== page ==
Health officials began noticing an increase in the proportion of typhoid fever cases resistant to ceftriaxone, an antibiotic usually reserved to treat MDR typhoid fever, in November 2016. The bacterium is resistant to 5 kinds of antibiotics, which by convention, classifies it as extremely drug-resistant. Genetic analysis indicates that the bacterium acquired the drug resistance in Pakistan, as opposed to the importation of a strain with pre-existing resistance. The only effective oral antibiotic is azithromycin, and the remaining alternatives are all intravenous (IV) antibiotics. The IV products are far more costly and considerably more difficult to administer, particularly on the large scale necessary to combat an outbreak of this size.
In response to this outbreak, Pakistan will incorporate typhoid vaccine into its childhood immunization program. Pakistan hopes to receive support from GAVI to acquire a new, conjugate typhoid vaccine that has been shown to be more effective than previous vaccines and safe for children as young as 6 months—previous versions of the vaccine are only safe for children aged 2 years and older. Because the bacterium currently circulating in Pakistan has acquired such extensive resistance, vaccination is likely the best way to control the outbreak. Health officials may not be able to effectively treat cases—which would decrease or stop their shedding of the bacteria and, therefore, reduce transmission—but they can potentially prevent new cases through immunization.
Public health authorities around the world have warned for years of the looming threat posed by antimicrobial resistance. And while there have been a number of isolated cases and limited outbreaks of drug-resistant pathogens, the world has largely managed to avoid large-scale drug-resistant disease burden in humans, most notably in developed countries. Pakistan’s outbreak of XDR typhoid fever should serve as a reminder of the urgency of the battle against antimicrobial resistance and of the steps that must be taken to protect the public from the potentially catastrophic outcomes of increased drug resistance.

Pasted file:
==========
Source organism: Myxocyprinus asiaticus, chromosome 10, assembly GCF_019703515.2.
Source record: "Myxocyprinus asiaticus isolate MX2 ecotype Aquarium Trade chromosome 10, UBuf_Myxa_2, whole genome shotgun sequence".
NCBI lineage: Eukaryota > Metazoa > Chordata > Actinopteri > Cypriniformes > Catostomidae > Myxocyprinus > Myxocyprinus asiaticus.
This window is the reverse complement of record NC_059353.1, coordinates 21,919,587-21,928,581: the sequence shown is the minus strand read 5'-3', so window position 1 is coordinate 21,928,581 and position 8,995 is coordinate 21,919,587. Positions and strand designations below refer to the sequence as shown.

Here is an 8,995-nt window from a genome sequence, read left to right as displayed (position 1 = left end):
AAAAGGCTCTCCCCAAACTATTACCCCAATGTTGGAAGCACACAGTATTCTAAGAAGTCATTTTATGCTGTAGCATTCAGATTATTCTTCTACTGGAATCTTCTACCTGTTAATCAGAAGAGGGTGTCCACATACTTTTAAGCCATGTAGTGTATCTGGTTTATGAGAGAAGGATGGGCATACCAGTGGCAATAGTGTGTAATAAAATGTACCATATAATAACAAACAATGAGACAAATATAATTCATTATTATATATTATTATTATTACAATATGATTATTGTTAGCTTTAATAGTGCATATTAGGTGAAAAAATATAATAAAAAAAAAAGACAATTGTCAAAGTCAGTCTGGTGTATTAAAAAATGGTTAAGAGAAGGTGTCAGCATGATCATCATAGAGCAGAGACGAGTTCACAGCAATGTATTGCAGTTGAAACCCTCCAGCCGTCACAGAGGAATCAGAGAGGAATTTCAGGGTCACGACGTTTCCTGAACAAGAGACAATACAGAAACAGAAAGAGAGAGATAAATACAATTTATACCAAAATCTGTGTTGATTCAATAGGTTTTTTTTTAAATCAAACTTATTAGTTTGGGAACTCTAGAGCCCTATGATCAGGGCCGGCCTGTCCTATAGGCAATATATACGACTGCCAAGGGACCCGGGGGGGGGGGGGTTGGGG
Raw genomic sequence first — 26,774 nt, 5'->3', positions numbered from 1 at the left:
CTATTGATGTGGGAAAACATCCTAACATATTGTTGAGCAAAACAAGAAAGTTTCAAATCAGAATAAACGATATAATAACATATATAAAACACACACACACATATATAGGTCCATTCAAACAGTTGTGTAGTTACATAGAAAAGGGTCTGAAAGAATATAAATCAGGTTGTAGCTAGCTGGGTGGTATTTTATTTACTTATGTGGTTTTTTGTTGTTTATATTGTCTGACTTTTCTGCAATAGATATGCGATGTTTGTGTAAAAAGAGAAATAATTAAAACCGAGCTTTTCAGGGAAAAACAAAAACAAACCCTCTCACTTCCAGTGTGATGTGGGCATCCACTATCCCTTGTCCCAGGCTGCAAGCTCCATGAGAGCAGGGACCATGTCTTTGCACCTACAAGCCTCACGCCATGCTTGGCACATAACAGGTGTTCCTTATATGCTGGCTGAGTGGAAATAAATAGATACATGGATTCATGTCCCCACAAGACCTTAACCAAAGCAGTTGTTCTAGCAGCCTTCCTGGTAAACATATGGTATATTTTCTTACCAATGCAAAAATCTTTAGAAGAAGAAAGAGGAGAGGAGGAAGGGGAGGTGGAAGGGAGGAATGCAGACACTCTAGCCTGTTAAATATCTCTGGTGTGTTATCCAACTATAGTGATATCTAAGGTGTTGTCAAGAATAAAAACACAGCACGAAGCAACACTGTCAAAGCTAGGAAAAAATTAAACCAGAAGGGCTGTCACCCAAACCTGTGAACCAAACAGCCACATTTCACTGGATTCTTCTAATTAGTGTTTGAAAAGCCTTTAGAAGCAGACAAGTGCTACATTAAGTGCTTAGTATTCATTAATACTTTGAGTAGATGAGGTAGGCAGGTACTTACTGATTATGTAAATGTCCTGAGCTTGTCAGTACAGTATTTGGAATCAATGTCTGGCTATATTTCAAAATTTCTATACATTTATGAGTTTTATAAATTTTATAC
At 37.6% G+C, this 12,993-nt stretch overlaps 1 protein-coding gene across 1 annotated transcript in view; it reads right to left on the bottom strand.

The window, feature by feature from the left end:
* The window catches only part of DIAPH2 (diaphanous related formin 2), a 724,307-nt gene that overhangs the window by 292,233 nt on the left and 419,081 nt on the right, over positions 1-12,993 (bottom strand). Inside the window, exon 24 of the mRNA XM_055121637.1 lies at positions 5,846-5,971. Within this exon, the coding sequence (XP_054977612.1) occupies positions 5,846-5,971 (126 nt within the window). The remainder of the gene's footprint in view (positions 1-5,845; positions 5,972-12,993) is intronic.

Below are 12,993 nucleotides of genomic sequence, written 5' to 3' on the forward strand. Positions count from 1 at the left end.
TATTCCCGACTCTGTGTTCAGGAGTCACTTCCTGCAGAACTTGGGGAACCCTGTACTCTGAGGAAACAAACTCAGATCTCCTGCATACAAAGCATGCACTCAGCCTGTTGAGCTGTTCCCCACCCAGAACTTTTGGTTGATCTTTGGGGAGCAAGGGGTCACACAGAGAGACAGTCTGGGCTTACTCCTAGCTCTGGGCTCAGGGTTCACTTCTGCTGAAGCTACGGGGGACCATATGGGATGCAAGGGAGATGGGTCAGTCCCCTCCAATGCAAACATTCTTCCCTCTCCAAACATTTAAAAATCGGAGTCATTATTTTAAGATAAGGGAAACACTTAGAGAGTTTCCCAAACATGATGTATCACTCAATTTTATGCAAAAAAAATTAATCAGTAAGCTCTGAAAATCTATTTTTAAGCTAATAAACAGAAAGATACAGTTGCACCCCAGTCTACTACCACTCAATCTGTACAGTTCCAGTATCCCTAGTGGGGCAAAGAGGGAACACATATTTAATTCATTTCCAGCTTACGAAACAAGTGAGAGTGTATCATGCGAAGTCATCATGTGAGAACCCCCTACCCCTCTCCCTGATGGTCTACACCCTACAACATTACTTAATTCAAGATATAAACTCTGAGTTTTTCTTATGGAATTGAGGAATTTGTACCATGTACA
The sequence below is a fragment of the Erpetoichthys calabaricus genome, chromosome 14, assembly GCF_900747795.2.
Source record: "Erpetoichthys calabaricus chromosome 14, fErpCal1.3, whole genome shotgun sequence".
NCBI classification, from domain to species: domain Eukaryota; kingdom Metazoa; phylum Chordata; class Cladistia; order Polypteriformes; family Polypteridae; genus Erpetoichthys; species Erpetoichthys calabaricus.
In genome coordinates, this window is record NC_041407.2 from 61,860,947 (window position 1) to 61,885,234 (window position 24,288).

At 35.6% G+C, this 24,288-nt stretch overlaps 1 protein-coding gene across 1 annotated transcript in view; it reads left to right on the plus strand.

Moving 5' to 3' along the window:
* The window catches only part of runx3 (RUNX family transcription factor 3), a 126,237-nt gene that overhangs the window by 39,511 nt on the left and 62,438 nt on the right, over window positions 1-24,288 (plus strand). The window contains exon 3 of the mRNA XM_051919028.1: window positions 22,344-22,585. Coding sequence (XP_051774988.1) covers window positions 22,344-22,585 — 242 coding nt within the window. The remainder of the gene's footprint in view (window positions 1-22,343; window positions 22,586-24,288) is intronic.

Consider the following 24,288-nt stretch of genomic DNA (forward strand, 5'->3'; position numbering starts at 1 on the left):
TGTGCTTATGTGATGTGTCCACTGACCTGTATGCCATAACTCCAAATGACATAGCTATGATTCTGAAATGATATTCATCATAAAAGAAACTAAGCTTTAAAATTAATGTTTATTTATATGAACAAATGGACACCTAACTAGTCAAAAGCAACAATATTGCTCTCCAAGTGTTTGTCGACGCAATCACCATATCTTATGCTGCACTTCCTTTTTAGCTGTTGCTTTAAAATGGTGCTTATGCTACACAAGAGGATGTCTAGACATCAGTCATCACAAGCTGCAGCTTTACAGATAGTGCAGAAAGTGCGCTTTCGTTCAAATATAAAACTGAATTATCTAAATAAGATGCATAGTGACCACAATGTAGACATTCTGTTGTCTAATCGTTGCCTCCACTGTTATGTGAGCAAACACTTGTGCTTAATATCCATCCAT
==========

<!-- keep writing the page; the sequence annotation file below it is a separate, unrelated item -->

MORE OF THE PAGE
Effective and resilient infrastructure outside of the health system is vital to controlling and preventing these types of health threats. For example, improved sanitation and water treatment could potentially limit the rate of transmission in Pakistan. And as noted above, the bacterium appears to have developed drug resistance characteristics in Pakistan, so had the outbreak been quickly brought under control, it is possible that the extensive drug resistance may not have emerged. Additionally, the inclusion of typhoid vaccine in routine immunization programs could provide a mechanism to prevent these outbreaks from occurring in the first place, denying the bacterium an opportunity to develop resistance. Finally, the limited options for combating pathogens that have acquired high levels of resistance is troubling. Fewer and fewer antibiotics have reached the market in recent years (for a myriad of reasons), and the demand for new kinds of treatment options will continue to rise as resistance becomes more prevalent. Ultimately, prevention is more effective than treatment, and further effort is needed across the board to mitigate the risk of pathogens further developing drug resistance.
Photo courtesy of CDC/James Archer.
Outbreak Observatory aims to collect information on challenges and solutions associated with outbreak response and share it broadly to allow others to learn from these experiences in order to improve global outbreak response capabilities.